With AWS Lambda you only pay for what you use. This means that the costs only occur at the time the function is being invoked and executed. There are no costs associated with server provisioning, storage, or patching or maintenance of the infrastructure and runtimes of the Lambda itself.
This means that if you have services that only need to respond to events or triggers then this is the most cost effective way of running said solution. However, it is worth noting that if the solution is being constantly called and run then costs will escalate and at this point it may be worth looking at containers.
AWS Lambda service and the AWS managed service for API Gateway allow for many complex architectures and solutions to be realised. The benefits of APIs are well known, and being able to have API management tooling with serverless functions on AWS Lambda that seamlessly invoke a response to or from a target enables such flexibility in your services and operations.
With any technology there are constraints but as these are known we have built up solutions to avoid them becoming an issue or blocker.
Going Cold / Cold starts
This happens when the server running the function hasn’t been used in a while, the first call to the function requires the instance backing the function to be started and the code to be deployed and then once that happens the instance stays alive for the subsequent requests.
In this circumstance the overall application/service may appear to be running slowly, low latency, however invocation times when observed through x-ray (a deep-tracing service) may appear fine. This discrepancy is due to the time taken to deploy the instance.
During testing we monitor for cold starts and build in known solutions like provisioned concurrency or use warmer functions to ping the target function to ensure that it hasn’t gone cold.
Size and execution
With any service there are limitations in place and using Lambda is no exception. Despite the server layer being ‘invisible’, it is important to know the constraints surfaced to the function running on it. The latest current set of limitations can be found here.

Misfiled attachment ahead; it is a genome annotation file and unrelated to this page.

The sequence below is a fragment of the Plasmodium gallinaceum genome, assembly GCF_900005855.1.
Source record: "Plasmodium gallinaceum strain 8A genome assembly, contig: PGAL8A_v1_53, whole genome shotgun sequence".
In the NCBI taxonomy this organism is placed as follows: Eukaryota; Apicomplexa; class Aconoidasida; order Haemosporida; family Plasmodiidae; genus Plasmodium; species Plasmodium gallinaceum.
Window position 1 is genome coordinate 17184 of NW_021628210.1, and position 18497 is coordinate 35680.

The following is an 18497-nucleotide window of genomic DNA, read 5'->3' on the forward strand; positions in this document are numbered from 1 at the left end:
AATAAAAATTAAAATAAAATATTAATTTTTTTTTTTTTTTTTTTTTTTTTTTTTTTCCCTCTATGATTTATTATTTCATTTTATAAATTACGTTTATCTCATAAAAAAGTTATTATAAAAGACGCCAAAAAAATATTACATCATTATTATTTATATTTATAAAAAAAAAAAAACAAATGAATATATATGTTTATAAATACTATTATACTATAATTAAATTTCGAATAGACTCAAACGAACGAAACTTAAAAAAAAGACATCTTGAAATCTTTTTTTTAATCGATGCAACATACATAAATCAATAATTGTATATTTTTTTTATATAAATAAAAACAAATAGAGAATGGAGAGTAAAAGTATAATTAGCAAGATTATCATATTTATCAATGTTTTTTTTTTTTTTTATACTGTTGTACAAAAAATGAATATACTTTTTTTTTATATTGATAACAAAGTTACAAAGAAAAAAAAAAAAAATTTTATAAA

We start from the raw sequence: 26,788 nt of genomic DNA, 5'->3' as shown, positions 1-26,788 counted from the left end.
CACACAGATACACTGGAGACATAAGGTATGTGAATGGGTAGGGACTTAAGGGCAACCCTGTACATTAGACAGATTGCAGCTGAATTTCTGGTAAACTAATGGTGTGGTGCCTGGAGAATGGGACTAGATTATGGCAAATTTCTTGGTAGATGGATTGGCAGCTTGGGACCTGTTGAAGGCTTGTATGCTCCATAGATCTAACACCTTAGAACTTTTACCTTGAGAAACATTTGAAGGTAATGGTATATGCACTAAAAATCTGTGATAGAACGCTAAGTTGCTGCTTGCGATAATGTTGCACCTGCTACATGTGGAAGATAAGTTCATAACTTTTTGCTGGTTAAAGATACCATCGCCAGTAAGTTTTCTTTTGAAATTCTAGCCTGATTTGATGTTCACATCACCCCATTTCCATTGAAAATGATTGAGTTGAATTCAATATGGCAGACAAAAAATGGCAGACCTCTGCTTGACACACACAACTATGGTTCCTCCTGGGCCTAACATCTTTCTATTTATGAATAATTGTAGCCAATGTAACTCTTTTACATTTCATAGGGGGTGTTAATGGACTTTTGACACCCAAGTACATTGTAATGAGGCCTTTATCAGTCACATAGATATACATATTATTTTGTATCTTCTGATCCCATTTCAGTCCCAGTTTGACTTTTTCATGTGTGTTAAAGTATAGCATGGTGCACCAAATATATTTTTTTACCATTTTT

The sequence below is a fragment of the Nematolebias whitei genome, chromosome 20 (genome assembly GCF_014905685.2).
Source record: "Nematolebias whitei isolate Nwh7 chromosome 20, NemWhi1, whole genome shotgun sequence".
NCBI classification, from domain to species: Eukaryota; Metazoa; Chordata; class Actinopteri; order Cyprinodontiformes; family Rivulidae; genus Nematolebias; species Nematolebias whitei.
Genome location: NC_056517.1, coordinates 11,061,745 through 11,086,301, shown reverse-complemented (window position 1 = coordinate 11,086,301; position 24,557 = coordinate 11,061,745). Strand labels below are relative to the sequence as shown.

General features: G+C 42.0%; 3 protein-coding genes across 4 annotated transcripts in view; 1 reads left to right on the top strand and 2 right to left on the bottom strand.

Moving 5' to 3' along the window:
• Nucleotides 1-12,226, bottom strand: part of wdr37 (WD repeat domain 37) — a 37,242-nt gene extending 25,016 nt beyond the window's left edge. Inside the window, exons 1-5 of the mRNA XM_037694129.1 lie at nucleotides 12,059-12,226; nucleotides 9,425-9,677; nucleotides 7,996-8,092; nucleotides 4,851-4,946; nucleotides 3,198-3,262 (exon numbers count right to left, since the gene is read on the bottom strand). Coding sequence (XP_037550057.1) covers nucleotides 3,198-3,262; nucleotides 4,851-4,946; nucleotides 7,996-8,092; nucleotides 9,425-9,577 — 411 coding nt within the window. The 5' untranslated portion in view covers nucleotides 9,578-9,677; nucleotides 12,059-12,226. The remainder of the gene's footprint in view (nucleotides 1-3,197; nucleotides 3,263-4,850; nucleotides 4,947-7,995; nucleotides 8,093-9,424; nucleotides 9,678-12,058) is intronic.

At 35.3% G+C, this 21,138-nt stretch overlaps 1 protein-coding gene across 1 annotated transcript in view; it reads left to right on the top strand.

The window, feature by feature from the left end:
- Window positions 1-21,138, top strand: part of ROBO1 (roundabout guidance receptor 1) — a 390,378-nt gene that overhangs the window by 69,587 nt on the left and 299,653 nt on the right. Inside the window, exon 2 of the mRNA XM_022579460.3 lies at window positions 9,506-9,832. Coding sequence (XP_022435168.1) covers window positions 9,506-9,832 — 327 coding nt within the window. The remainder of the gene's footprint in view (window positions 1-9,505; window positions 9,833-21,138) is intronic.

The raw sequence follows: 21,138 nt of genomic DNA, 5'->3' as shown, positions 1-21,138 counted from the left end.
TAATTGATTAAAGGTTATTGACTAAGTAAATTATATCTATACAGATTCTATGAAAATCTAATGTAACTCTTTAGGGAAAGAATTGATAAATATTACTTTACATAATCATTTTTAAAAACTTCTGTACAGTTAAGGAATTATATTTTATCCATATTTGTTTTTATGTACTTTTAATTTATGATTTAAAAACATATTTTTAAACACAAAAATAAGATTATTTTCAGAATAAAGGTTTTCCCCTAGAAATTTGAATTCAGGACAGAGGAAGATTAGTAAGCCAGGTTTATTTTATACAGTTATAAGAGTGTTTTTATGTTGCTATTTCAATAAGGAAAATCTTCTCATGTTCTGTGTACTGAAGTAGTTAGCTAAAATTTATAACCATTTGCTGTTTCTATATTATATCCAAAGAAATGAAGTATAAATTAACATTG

It is important to understand this constraint when building out functions, especially ones that could be invoked a lot (maybe via an API for example). The ‘shift left’ paradigm in DevOps allows for faster releases and therefore tests can be performed to help mitigate inadvertently hitting these limits. Developers need to be aware of sizing and execution to not get caught by these bottlenecks. Frequent deployments, good test cycles, will mitigate this constraint.
The use cases for Serverless boardens all the time, at CirrusHQ we utilise Serverless to manage environments extensively from triggers/events that occur.
We recently worked with the development team at the University of Oxford to produce a pure serverless application involving API gateway backed by lambdas. This is a great example of how we built out a pipeline to enable continuous delivery of their service, this approach is a great pattern for serverless workloads. Please see how we did this here
We utilised lambda to help manage the inbound email traffic and notify our customers automatically on bounce notifications and status checks of the service. Find out more here
We utilised lambda to take data streamed from updates on an NoSQL solution to a reporting database in MSSQL. Find out more here
For CIPFA we built out their entire application layer (an API proxy) using Lambda. This enabled them to be able to create an abstraction layer between large systems in a changing landscape. Please read more here
Outcomes and best practices
At CirrusHQ we gain the advantages of serverless to help in every engagement and project, where appropriate. We utilise serverless to deliver best practices on AWS, these include:
- Automation of infrastructure from events to further extend our operations and services
- Help drive the right services and applications to benefit from microservice architecture
- We strive to promote the use of Lambda Layers
- Removal of code bloat
- Couple with CI/CD to gain the most from DevOps methodologies
- Ensure that teams are evangelised and skill sets within them can concentrate on their specialisms
I hope this overview of serverless and how we can help leverage it with you was insightful. If you like to know more on how CirrusHQ can assist you in your Serverless or DevOps journey, feel free to drop us a line at firstname.lastname@example.org or via our contact page.